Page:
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Closing the loop: Loop offers e-commerce returns at Happy Returns locations

Collaboration offers Shopify brands a new tool in the reverse logistics game

Loop Returns is now offering Shopify brands the ability to facilitate e-commerce returns through any Happy Returns location across the country. (Photo: Happy Returns)

With more than 1,200 brands within its portfolio, and many of those on the Shopify platform, post-purchase firm Loop Returns has been turning returns into exchanges since its 2017 founding. On Wednesday, the company announced it was making the process of returns even easier, partnering with Happy Returns by PayPal to streamline the e-commerce returns process.

Loop customers can now bring their returns to any of more than 5,000 Happy Returns locations, allowing the Happy Returns team to facilitate that return.

“We are excited to work with Happy Returns and help our merchants to offer a delightful drop-off option for their customers,” said Jonathan Poma, CEO and co-founder of Loop. “Many of Shopify’s biggest brands choose Loop as their returns solution; wrapping Happy Returns’ frictionless drop-off solution in our technology provides a first-class customer experience from end to end.”

More than 20% of all online sales are returned, costing customer brands as much as $218 billion in lost sales. Loop says that making a customer’s return experience easier results in a customer more likely to return to the brand and reduces new acquisition costs.

Loop works with reverse logistics companies to make the experience as smooth as possible. Its options include home pickup, item donation and item consolidation. Now it includes access to Happy Returns’ national network.

“Making returns beautiful has always been our mission — whether that experience begins in our portal, a partner’s portal or the merchant’s own portal. Our work with Loop is a natural extension of our Return Bar offering, since we both put shoppers at the forefront of e-commerce exchanges and returns,” said David Sobie, Happy Returns co-founder and vice president. “We know the majority of shoppers prefer to return items box free and in person, because their returns are instantly approved and they get their money back faster. We’re thrilled to empower more of Shopify’s best merchants to offer this option through Loop.”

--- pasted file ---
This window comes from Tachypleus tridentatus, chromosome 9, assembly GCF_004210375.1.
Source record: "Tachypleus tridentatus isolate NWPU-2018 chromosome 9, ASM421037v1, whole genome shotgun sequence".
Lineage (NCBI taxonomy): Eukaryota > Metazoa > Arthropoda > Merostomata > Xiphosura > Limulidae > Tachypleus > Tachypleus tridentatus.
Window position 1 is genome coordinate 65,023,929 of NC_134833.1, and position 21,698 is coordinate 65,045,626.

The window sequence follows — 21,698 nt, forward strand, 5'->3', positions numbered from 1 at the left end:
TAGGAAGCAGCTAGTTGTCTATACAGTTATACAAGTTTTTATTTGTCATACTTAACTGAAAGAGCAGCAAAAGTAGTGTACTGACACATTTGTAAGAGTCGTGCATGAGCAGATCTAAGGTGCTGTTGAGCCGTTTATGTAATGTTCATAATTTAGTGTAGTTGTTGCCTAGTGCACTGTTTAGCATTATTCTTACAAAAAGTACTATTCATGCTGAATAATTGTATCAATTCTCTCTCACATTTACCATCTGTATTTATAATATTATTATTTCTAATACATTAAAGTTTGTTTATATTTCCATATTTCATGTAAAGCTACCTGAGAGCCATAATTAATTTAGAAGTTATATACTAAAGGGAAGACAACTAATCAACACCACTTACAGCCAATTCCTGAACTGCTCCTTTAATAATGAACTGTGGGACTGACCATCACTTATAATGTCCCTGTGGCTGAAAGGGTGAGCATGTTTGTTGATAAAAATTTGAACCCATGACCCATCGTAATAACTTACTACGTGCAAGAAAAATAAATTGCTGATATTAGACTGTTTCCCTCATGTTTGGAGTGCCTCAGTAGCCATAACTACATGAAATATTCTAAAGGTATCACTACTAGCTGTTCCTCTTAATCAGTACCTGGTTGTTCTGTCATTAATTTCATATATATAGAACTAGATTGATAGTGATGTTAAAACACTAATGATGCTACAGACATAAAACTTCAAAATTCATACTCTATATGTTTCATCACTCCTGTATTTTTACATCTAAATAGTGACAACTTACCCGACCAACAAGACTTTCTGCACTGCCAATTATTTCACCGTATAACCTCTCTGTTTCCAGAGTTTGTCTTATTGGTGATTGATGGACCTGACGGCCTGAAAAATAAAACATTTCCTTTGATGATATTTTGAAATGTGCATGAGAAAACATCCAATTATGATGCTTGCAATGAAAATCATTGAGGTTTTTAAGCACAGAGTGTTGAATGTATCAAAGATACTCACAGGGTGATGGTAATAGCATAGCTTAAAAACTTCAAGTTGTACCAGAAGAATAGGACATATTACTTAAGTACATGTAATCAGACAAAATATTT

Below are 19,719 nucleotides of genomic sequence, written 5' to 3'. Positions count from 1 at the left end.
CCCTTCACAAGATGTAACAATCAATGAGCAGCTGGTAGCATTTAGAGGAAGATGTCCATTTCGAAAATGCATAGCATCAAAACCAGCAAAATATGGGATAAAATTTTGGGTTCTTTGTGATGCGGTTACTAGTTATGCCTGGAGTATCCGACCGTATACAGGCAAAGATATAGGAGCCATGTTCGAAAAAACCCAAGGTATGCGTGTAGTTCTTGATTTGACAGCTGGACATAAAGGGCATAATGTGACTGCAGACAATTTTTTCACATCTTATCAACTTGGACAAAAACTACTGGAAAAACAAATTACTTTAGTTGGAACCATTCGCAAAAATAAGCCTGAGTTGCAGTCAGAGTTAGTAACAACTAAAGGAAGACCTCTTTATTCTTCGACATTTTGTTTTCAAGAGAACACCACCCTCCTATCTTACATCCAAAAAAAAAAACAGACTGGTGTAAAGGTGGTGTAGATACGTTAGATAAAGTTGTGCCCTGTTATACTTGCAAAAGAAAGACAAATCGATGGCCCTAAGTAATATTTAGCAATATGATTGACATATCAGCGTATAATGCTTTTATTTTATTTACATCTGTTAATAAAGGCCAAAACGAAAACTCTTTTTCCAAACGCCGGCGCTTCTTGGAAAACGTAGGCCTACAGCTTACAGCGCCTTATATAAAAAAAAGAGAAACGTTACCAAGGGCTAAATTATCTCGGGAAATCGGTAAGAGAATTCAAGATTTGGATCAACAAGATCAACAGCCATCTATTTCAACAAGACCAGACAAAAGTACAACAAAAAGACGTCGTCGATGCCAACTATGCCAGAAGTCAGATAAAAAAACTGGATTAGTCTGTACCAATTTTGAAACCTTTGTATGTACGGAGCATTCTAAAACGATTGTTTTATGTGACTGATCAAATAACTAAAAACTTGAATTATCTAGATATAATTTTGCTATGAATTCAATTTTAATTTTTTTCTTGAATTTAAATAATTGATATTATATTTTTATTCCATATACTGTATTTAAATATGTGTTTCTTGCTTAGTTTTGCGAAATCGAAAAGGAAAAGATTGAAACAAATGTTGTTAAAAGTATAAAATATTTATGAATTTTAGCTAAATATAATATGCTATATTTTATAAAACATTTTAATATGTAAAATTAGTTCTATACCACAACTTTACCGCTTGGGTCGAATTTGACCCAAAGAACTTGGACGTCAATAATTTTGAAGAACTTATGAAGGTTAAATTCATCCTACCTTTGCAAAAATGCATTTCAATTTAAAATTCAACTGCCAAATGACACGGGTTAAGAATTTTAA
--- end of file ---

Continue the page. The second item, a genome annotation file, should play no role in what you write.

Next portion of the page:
It launched its Return Bar in 2019. To increase efficiency in the returns’ logistics operations, Happy Returns aggregates individual returns into one large palletized shipment.

“In a Return Bar, we may accept around 40 items a day, which can come from 20 different retailers. But all those items are going together in a single box to one of our processing hubs, where we aggregate across all the Return Bars, and send one large aggregated shipment back to the retailer or the next best place,” Sobie said at the time.

PayPal (NASDAQ: PYPL) acquired Happy Returns early in 2021. In September 2021, Happy Returns announced it would open Return Bar locations within Staples stores. The company’s nationwide service allows consumers to bring items for return to a Return Bar location without the need to include packaging or labels.

Shoppers begin the return process on the merchants’ websites or at to receive a QR code. They then bring the items only plus the QR code to a Staples retail store to complete the return. A typical return takes less than a minute, the company noted, and returns are approved in real time. Happy Returns initiates refunds and exchanges immediately in most cases. 

Now Shopify brands that use Loop will be able to leverage this Happy Returns network as well as its existing Loop network to offer a new level of returns service to customers.

Click for more articles by Brian Straight.

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Brian Straight

Brian Straight leads FreightWaves' Modern Shipper brand as Managing Editor. A journalism graduate of the University of Rhode Island, he has covered everything from a presidential election, to professional sports and Little League baseball, and for more than 10 years has covered trucking and logistics. Before joining FreightWaves, he was previously responsible for the editorial quality and production of Fleet Owner magazine and Brian lives in Connecticut with his wife and two kids and spends his time coaching his son’s baseball team, golfing with his daughter, and pursuing his never-ending quest to become a professional bowler. You can reach him at [email protected]